Animal Behavior Graduate Receives Fulbright Award to Conduct her Ph.D. Research
Niki Bertrand has been studying primates since she was an undergraduate at Southwestern
Dominique (Niki) Bertrand, an animal behavior major who graduated from Southwestern in 2008, has received a Fulbright Fellowship that will enable her to conduct research for her Ph.D. thesis in Indonesia.
Bertrand is working on her Ph.D. in anthropology at SUNY-Buffalo. Her research focuses on the impact of ecotourism and range restriction on an endangered species of black monkey known as Macaca nigra that lives on the Indonesian island of Sulawesi.
Bertrand will be leaving for Indonesia in October and will spend a year conducting research under the auspices of the Macaca Nigra Project (MNP). She has already made two trips to Indonesia to conduct preliminary research for her dissertation.
Bertrand will be conducting her research in the Tangkoko Nature Reserve, which is home to three social groups of critically endangered Macaca nigra that are exposed to varying intensities of anthropogenic stress, including tourism and defense from crop-raiding (via range restriction). Her goal is to determine whether the presence of tourism/range restriction is related to increases in behavioral and/or physiological stress responsiveness, identify which aspects of tourism and which means of range restriction are most stressful, and determine whether the physiological responses to stress are acute or chronic in order to make recommendations for their management.
She hopes her findings will better enable conservation biologists and site managers to identify aspects of tourism and primate management in need of modification, and thus bring tourism operations and human/animal conflict management practices in better alignment with their intended goals.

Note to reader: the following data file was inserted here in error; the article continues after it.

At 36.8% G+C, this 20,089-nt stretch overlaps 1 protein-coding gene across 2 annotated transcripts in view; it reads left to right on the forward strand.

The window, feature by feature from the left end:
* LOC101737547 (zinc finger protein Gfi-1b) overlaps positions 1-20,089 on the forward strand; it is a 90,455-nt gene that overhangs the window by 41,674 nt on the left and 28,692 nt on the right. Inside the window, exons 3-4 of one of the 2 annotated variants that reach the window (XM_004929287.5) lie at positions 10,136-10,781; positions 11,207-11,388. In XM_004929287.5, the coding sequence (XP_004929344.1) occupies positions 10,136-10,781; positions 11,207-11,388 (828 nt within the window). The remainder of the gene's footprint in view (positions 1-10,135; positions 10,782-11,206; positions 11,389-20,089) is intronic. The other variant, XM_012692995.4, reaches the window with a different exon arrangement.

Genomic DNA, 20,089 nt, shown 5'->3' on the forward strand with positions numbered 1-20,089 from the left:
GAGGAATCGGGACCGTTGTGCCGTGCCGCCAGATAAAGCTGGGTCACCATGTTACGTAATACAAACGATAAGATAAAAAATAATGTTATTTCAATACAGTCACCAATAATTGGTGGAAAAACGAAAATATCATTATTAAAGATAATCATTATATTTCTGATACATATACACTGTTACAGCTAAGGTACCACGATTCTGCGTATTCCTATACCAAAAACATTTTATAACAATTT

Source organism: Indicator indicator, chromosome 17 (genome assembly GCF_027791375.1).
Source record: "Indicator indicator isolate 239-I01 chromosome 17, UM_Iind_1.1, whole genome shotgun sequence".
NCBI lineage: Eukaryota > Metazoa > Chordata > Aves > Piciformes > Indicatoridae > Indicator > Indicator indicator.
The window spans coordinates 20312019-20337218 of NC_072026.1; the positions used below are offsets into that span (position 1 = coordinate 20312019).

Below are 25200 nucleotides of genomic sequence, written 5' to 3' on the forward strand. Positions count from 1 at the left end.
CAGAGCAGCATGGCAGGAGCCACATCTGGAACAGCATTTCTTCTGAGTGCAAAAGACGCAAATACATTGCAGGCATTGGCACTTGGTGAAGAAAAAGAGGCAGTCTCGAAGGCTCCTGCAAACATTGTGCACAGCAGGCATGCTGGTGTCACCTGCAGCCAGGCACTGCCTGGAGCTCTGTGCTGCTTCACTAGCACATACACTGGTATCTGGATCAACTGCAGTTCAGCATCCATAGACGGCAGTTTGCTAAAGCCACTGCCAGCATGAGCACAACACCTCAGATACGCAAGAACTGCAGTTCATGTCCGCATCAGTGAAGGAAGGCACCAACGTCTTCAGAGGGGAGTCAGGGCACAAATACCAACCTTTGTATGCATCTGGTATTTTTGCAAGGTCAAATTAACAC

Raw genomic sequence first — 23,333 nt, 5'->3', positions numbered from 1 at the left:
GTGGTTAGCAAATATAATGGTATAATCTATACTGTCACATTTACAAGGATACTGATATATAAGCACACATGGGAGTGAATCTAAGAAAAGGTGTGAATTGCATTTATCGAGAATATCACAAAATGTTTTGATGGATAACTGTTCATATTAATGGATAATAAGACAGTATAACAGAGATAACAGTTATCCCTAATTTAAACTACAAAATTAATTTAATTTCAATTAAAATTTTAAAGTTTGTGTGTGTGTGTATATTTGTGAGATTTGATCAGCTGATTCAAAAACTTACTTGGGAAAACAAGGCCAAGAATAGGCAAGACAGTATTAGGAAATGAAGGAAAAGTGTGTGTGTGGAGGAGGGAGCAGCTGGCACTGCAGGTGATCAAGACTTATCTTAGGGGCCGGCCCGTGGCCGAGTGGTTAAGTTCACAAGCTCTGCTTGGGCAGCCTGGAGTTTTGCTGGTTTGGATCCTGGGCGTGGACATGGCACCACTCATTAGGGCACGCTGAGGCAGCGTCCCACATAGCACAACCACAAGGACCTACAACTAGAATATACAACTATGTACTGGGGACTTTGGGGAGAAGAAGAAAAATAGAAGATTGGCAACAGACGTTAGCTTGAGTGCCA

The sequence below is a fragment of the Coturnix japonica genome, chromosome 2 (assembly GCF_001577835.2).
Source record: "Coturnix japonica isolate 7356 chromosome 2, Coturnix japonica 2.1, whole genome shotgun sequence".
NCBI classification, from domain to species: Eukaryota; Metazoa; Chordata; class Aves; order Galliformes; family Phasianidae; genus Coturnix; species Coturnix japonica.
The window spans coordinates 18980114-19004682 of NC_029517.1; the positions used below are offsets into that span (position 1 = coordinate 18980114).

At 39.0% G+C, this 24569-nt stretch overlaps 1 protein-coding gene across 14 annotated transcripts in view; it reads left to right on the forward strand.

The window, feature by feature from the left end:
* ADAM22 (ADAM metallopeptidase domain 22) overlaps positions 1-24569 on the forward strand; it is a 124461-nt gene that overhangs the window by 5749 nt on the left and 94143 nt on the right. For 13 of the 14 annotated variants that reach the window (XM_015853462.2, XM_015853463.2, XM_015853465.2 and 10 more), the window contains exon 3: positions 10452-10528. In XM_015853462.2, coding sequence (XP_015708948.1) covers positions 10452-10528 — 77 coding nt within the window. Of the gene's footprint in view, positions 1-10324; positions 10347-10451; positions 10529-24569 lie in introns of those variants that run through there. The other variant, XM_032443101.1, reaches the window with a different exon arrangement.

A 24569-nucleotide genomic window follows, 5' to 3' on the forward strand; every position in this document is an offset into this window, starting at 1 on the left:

Bertrand said a local NGO known as Selamatkan Yaki, has already expressed interest in applying her research findings to better coordinate their efforts with the Indonesian government to improve tourism in the Tangkoko reserve.
Bertrand says her research will also be the first to simultaneously measure chronic and acute stress in wild macaques, making a unique contribution to our understanding of the nature of stress responses in wild primates. And because primates are so closely related to humans, it could also enhance our understanding of human stress response.
Bertrand has been studying primates since she was an undergraduate at Southwestern and conducted research at the UT M.D. Anderson Cancer Center’s Michale E. Keeling Center for Comparative Medicine and Research in Bastrop. In her senior year, she received a King Creativity grant for her project titled Basic Instinct: The Hunt for “Pinata Colobus,” in which she studied the hunting behaviors of more than 80 chimpanzees.
“My experiences at Southwestern were integral in shaping who I am today,” Bertrand said. “Attending an undergraduate university focused on scientific research instilled in me a passion for discovery and was the catalyst in my decision to pursue a Ph.D. in order to become an educator. It also inspired my approach to teaching; I believe that allowing undergraduates to participate in the research process is a critical step in the education of the next generation of scientists.”
Bertrand’s Fulbright award will enable her to hire and train two Indonesian research assistants and serve as a research mentor for an Indonesian graduate student. She said these students will learn valuable skills that will empower them to continue to fight for conservation in their local communities and country.